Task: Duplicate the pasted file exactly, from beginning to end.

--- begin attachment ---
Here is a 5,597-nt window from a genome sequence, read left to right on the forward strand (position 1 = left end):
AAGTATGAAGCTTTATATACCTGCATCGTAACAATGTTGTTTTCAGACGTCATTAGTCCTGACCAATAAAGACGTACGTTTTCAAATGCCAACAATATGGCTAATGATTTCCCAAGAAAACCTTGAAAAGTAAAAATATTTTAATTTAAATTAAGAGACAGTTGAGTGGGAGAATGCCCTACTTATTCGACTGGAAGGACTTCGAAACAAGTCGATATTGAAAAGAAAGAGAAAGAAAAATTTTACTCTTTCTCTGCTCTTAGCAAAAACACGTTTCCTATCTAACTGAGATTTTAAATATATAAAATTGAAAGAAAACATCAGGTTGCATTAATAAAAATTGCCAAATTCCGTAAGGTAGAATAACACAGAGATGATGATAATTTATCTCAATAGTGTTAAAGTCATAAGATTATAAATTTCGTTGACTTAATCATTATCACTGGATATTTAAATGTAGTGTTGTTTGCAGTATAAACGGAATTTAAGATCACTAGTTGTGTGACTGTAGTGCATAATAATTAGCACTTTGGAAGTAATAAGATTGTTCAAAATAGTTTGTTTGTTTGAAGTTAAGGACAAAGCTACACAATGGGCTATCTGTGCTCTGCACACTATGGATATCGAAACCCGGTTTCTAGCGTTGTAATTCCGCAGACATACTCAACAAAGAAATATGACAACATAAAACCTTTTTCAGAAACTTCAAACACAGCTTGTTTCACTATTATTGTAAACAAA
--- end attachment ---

Here is a 5,597-nt window from a genome sequence, read left to right on the forward strand (position 1 = left end):
AAGTATGAAGCTTTATATACCTGCATCGTAACAATGTTGTTTTCAGACGTCATTAGTCCTGACCAATAAAGACGTACGTTTTCAAATGCCAACAATATGGCTAATGATTTCCCAAGAAAACCTTGAAAAGTAAAAATATTTTAATTTAAATTAAGAGACAGTTGAGTGGGAGAATGCCCTACTTATTCGACTGGAAGGACTTCGAAACAAGTCGATATTGAAAAGAAAGAGAAAGAAAAATTTTACTCTTTCTCTGCTCTTAGCAAAAACACGTTTCCTATCTAACTGAGATTTTAAATATATAAAATTGAAAGAAAACATCAGGTTGCATTAATAAAAATTGCCAAATTCCGTAAGGTAGAATAACACAGAGATGATGATAATTTATCTCAATAGTGTTAAAGTCATAAGATTATAAATTTCGTTGACTTAATCATTATCACTGGATATTTAAATGTAGTGTTGTTTGCAGTATAAACGGAATTTAAGATCACTAGTTGTGTGACTGTAGTGCATAATAATTAGCACTTTGGAAGTAATAAGATTGTTCAAAATAGTTTGTTTGTTTGAAGTTAAGGACAAAGCTACACAATGGGCTATCTGTGCTCTGCACACTATGGATATCGAAACCCGGTTTCTAGCGTTGTAATTCCGCAGACATACTCAACAAAGAAATATGACAACATAAAACCTTTTTCAGAAACTTCAAACACAGCTTGTTTCACTATTATTGTAAACAAA